COLUMBIA — The disbarred attorney charged with ambushing law enforcement officers in a deadly mass shooting in Florence told a judge Friday he doesn’t want his victims to benefit from any assets he may have left after spending the past two years in jail.
“I don’t want a dime to go to the victims,” Frederick Hopkins Jr. said. “Not a dime.”
Hopkins blurted out his wishes in a response to a suggestion Judge Eugene Griffith Jr. made aimed at getting the accused sharpshooter legal counsel. Griffith said Hopkins might qualify for a public defender if he placed his assets with a court-appointed receiver, leaving him indigent and potentially providing money for victims of the Oct. 3, 2018, shooting.
Hopkins is accused of opening fire on sheriff’s deputies and police after they went to his Ashton Drive home to interview his son, Seth Hopkins, and serve a search warrant in connection with allegations of child sex abuse. Two officers were killed in the ambush and five more wounded. Fred Hopkins now faces multiple counts of murder and attempted murder.
Hopkins’ path to trial has been slowed by his uncertain legal presentation and the coronavirus pandemic, which sidelined the judge for a spell after he tested positive for the disease. But Griffith cleared the way Friday for Hopkins to begin receiving legal help and said he now expects the case could go to trial in the next nine months to a year.
“I want the court to realize that I have been here 26 months, technically without an attorney, with no discovery,” Hopkins said.
“The wheels of justice are gonna start turning,” Griffith replied.
Friday’s hearing was held virtually, with Hopkins appearing on video from the Alvin S. Glenn Detention Center in Columbia.
The proceeding picked up where a Sept. 16 hearing left off, with Hopkins challenging a previous judge’s finding that he was not indigent, and therefore, ineligible for a public defender. Hopkins lived in a sprawling home in one of Florence’s most affluent neighborhoods. At least some of his family still lives in the stately brick house, which is held in a family trust. His wife, a prominent attorney in the area, filed for divorce after the shooting.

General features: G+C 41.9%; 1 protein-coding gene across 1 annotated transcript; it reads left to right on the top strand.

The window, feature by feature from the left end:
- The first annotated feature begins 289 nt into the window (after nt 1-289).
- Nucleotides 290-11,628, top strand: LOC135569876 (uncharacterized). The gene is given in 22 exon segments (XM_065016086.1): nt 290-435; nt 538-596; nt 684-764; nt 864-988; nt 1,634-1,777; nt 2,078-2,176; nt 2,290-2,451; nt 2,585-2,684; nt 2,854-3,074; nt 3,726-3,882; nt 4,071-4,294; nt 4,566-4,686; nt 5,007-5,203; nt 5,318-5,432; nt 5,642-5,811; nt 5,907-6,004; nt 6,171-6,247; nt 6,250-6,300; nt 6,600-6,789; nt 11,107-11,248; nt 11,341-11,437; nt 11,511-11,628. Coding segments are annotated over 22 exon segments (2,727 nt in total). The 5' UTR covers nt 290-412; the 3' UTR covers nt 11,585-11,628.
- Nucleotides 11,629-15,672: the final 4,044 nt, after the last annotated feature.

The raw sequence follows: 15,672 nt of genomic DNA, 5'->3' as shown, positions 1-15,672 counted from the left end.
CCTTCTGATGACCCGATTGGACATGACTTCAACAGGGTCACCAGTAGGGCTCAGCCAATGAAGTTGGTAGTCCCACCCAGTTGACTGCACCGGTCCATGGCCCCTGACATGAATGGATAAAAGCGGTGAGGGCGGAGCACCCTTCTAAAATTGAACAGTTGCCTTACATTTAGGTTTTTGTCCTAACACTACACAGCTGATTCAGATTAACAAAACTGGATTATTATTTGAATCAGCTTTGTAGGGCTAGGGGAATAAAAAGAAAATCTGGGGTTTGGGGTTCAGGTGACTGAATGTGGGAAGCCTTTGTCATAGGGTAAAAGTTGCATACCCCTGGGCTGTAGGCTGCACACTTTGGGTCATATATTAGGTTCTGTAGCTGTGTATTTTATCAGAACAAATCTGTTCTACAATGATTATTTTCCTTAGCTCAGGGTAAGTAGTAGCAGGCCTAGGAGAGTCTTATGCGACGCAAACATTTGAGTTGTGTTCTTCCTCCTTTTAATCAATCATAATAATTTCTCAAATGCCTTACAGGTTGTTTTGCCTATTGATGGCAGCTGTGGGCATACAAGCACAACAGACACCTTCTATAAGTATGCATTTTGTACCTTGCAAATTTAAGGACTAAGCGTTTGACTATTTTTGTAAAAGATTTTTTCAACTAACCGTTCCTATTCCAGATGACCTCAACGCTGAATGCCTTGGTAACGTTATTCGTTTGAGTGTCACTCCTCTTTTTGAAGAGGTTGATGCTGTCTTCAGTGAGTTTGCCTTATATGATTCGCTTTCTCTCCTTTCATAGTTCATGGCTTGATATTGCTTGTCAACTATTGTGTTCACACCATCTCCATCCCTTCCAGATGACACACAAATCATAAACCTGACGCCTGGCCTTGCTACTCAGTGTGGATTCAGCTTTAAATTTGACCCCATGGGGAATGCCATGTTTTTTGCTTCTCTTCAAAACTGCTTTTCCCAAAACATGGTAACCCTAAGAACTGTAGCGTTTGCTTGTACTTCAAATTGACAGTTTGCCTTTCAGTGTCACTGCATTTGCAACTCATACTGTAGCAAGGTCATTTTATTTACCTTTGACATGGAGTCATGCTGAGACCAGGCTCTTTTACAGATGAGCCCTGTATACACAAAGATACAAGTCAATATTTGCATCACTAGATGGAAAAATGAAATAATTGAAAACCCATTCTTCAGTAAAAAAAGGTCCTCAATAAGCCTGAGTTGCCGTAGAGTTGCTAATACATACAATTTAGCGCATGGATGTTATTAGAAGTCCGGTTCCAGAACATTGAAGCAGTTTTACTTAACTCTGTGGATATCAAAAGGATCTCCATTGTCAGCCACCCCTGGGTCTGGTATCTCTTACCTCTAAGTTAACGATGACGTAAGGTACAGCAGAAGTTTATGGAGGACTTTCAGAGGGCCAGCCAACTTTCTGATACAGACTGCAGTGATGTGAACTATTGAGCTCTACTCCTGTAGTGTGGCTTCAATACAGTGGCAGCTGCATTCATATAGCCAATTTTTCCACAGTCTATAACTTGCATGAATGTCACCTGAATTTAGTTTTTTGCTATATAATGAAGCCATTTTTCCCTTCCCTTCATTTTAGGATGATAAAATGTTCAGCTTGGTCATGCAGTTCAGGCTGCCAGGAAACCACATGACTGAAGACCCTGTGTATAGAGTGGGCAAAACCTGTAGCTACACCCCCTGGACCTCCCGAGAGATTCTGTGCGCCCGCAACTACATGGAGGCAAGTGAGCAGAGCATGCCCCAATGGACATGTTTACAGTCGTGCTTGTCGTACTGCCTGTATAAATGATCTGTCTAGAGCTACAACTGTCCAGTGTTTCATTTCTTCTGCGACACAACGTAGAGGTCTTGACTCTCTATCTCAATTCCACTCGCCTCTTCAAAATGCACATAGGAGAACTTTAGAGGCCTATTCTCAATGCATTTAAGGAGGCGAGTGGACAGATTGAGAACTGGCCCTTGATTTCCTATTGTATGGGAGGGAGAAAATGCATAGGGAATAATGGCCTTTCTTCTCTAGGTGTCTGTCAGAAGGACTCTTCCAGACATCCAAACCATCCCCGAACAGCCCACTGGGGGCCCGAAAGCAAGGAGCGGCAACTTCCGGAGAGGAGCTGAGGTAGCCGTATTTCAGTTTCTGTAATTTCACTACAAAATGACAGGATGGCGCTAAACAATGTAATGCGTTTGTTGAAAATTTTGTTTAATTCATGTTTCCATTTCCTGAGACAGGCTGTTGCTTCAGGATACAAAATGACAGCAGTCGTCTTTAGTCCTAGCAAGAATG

Hopkins claimed that all of his assets were stolen by a now-dead individual while Florence County deputies were guarding his house.
“None of the burglaries, if we can call them that, were ever investigated by the whatever sheriff was appointed to replace disgraced Kenney Boone,” Hopkins said.
Kenney Boone was sheriff of Florence County at the time of the shooting. His 15-year reign ended with a January guilty plea to embezzlement and misconduct charges.
Griffith gave Hopkins an option to agree to place whatever assets remained in holding with a court-appointed receiver, which would make him “indigent on the spot.” Then, the judge said, he could be assigned legal counsel.
“A civil attorney can collect them, inventory them, and perhaps we could have monies for the victims,” Griffith said.
That’s when Hopkins asserted he didn’t want a dime to go to the victims.
Griffith explained that the assets would be collected and held for future disposition, adding that multiple people could eventually make claims against them.
“I don’t know what assets there are going to be,” Griffith said. “It may not be enough to fight over.”
Griffith told Hopkins that if he agreed to the terms, he could appoint him two lawyers that very morning.
“That’s fine, I agree,” Hopkins said.
The judge then appointed Ron Hazzard of the 15th Circuit, as well as an attorney from the Division of Capital Defense to assist Hopkins. The DCD represents indigent defendants in death-penalty trials statewide.
“We need to get to work on this case,” Griffith said.
Earlier this year, state prosecutors asked for a mental competency exam for Hopkins after The Post and Courier published several letters in which the accused gunman described a four-decade battle with PTSD that included flashbacks, nightmares, erratic reactions to stress and a “vitriolic, almost mercurial temper.”
Hopkins, a Vietnam veteran, told the newspaper that when officers arrived at his home to interview his son about an alleged sexual assault, he snapped into “Saigon-mode.” Seth Hopkins has since pleaded guilty to sexually assaulting a child.
Hopkins has filed a motion for an immunity hearing, and the judge said that it could most likely be heard before jury trials are resumed. Facing a steady rise of COVID-19 infections, South Carolina’s top court official last week again halted in-person jury trials across the state.
Hopkins asked the judge to allow him to use the law library at the detention center. The judge said that would be suggested to the jail administration, but he did not order it.
“In prior shakedowns, they have removed all of my legal documents,” Hopkins said. “In the process, documents have mysteriously disappeared, personal property has disappeared and I have been incredibly prejudiced by their bizarre behavior.
“I need protection.”
Judge Griffith said that he would pass along the information to the new court-appointed lawyers, and a hearing could be made on short notice to address any issues Hopkins has.